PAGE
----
Life at 8 FPS

Spring season for kid’s soccer is coming up and if you are attempting to capture your kids or grandkids participating in sports, you need to consider a few things.

First of all, you have probably already discovered that your point-and-shoot camera isn’t going to cut it. Second, you may have also discovered that your DSLR isn’t doing as well as you would like either. Here’s where we need to dive deep into your camera’s specs to see if it can cut it.

How many frames per second (FPS) do I really need?

You tell me. Look at these shots at 8fps and ask yourself if you wished you had the shots in between these photos.

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Kids limbs and soccer balls travel quite a lot in 1/8 sec, don’t they?

My first DSLR was limited to 3fps, and I often found that I wanted the shots in between the shots that I ended up getting (which is one of the reasons why I moved up to 8fps).

Most DSLRs now boast at least 5fps (too slow for me). At 5fps, even in kid’s soccer, you might capture the ball 1-2 times once they kick the ball (and the cold, hard reality is: many of those shots aren’t very good or the shot you are hoping to capture).

8fps or better increases your chances of getting the moment you want to capture, but a lot happens in 1/8 of a second.

Many mirrorless boast 10fps or better. I’ve also seen cameras boast 14fps and 60fps, but usually this is in single focus (see below) and at a reduced resolution (check the camera’s specs carefully).

(However, when I am shooting (non-sports) events, I like slower continuous speeds like Continuous Low on my Fuji X-T1 which is 3fps. 8fps (Continuous High) is overkill in these situations for me. 3fps is just enough to hopefully capture multiple people not blinking or making weird faces. However, there are situations where you are trying to capture a fleeting moment like a choir conductor looking at his choir while conducting where I found 8fps very necessary.)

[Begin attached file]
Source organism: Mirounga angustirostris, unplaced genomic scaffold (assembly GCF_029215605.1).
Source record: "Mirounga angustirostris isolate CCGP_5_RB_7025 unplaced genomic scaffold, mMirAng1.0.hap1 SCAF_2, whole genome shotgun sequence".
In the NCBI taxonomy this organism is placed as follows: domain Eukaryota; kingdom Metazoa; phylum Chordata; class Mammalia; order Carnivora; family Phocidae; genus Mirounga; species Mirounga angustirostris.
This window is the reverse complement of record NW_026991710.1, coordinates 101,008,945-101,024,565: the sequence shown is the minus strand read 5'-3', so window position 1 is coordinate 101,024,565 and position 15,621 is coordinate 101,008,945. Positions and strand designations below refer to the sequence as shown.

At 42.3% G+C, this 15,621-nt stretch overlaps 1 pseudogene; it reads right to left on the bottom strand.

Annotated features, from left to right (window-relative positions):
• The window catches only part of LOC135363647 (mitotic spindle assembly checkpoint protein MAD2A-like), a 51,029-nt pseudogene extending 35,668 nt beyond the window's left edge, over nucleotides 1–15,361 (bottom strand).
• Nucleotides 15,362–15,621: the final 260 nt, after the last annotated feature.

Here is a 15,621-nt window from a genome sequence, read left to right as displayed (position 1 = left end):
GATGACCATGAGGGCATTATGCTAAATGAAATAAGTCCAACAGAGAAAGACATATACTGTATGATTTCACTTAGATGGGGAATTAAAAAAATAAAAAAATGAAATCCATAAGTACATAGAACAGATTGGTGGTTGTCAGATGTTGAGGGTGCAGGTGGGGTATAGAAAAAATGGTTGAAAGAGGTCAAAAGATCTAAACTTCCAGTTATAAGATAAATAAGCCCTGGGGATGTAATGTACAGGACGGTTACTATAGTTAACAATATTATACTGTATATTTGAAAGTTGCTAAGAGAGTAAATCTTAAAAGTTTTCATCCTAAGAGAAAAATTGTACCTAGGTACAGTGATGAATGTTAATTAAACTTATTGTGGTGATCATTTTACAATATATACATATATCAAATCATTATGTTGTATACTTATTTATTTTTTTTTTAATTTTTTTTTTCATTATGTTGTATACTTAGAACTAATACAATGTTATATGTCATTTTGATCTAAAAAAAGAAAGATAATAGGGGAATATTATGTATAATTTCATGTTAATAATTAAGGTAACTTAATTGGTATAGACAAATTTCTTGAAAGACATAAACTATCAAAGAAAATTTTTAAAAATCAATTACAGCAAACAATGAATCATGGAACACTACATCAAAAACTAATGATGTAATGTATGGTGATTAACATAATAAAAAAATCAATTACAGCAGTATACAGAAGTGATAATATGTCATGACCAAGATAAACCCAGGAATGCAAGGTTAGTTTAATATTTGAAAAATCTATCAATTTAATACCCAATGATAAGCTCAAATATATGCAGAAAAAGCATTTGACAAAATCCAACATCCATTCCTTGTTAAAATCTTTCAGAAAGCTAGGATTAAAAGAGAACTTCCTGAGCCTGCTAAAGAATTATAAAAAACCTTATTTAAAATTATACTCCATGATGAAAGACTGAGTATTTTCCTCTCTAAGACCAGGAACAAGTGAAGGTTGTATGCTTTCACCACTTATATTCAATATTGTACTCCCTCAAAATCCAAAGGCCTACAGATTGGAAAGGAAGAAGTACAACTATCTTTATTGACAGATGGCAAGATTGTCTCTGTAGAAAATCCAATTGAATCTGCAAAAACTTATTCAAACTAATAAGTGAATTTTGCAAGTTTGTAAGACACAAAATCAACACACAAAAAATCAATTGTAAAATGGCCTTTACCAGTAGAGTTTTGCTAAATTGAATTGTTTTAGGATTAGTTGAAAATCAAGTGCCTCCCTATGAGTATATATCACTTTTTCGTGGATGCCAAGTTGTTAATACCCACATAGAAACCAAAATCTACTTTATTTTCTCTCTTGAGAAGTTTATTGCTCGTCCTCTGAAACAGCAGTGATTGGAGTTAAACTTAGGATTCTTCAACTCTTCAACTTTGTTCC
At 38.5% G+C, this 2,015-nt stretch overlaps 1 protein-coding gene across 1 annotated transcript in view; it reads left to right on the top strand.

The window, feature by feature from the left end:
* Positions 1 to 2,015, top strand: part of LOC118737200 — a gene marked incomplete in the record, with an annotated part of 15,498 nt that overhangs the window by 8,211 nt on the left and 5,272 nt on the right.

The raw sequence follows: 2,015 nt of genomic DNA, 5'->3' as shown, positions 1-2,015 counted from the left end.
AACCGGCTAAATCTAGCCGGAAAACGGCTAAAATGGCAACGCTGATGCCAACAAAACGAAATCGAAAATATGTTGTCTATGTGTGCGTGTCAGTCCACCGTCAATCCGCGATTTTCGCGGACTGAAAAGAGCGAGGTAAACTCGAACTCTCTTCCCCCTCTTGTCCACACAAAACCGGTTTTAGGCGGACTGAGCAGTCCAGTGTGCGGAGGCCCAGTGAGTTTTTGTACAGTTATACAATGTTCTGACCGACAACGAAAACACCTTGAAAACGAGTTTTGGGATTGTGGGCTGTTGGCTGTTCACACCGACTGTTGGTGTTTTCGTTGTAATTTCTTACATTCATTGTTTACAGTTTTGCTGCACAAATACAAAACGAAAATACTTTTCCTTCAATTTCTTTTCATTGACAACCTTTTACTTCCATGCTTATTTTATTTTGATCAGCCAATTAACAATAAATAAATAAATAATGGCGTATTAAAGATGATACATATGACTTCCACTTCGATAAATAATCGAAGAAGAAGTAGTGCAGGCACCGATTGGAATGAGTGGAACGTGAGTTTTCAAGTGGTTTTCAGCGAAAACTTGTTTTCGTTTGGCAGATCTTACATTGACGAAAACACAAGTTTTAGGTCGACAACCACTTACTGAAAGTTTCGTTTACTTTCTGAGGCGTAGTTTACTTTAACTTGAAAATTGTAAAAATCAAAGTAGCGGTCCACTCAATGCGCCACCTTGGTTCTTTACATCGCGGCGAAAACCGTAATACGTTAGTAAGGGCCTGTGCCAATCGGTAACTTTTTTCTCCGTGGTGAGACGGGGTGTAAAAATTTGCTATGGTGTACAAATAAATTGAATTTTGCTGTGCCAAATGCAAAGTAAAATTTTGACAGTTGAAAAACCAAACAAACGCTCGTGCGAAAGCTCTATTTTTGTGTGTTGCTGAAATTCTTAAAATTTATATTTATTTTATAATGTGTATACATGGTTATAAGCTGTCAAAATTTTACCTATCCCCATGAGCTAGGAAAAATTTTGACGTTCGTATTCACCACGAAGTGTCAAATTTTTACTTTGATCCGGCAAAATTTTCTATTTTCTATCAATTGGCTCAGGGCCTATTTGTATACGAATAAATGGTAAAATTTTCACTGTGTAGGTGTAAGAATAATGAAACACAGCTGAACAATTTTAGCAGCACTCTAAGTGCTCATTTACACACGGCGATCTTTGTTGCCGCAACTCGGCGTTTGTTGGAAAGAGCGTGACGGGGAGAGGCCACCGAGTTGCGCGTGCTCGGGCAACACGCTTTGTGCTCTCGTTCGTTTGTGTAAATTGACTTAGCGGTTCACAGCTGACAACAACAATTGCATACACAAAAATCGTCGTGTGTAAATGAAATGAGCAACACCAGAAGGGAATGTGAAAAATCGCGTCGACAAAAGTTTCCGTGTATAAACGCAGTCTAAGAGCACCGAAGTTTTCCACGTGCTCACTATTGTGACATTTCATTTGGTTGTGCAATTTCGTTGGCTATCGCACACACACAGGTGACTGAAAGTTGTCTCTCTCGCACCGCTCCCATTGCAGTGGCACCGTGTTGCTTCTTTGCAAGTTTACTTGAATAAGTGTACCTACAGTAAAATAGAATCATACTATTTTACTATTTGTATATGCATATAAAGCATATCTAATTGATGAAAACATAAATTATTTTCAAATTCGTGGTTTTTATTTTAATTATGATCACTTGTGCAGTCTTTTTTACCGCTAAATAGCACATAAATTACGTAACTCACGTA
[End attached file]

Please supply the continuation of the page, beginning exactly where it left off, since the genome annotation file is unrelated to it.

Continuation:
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Ack! Only one of my shots is in focus!

Most manufacturers boast the continuous frame rate when the camera is set for single focus. That means that the camera focuses, then takes all subsequent photos without refocusing. That’s great for a shot like this:

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But if your subject is moving toward or away from you, only a few of those shots (if any) will be in focus. This is especially bad if you are using telephoto lenses and wide apertures which is often needed to capture sports. Your depth of field is limited to only a few inches.

With continuous focus, the camera refocuses before every shot, but the frame rate is lower.

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However, continuous focus doesn’t equal always in focus. Some continuous focus systems are not very accurate. Some manufacturers are quick to blame the user for not shooting an easier subject or in easier conditions. (Wha?) Do some research to see if the camera you are considering performs as you expect.

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(FYI many reviews say an 70-80% success rate is relatively good. Both my Fuji X-T1 and Canon 7D shoot at about a 75% success rate in continuous focus.)

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buffering

Ack!!! My camera stopped taking pictures after the first 3 shots!!!

(Yes, I know. The graphic is for computers, smartphones and tablets, but every camera manufacturer shows buffering differently.)

This usually happens because of a few factors:

  • Your camera’s (small) buffer got full
    • A buffer is the temporary storage in your camera before it writes to your storage card.
    • Most cameras have small buffers since including a large buffer increases the cost of the camera.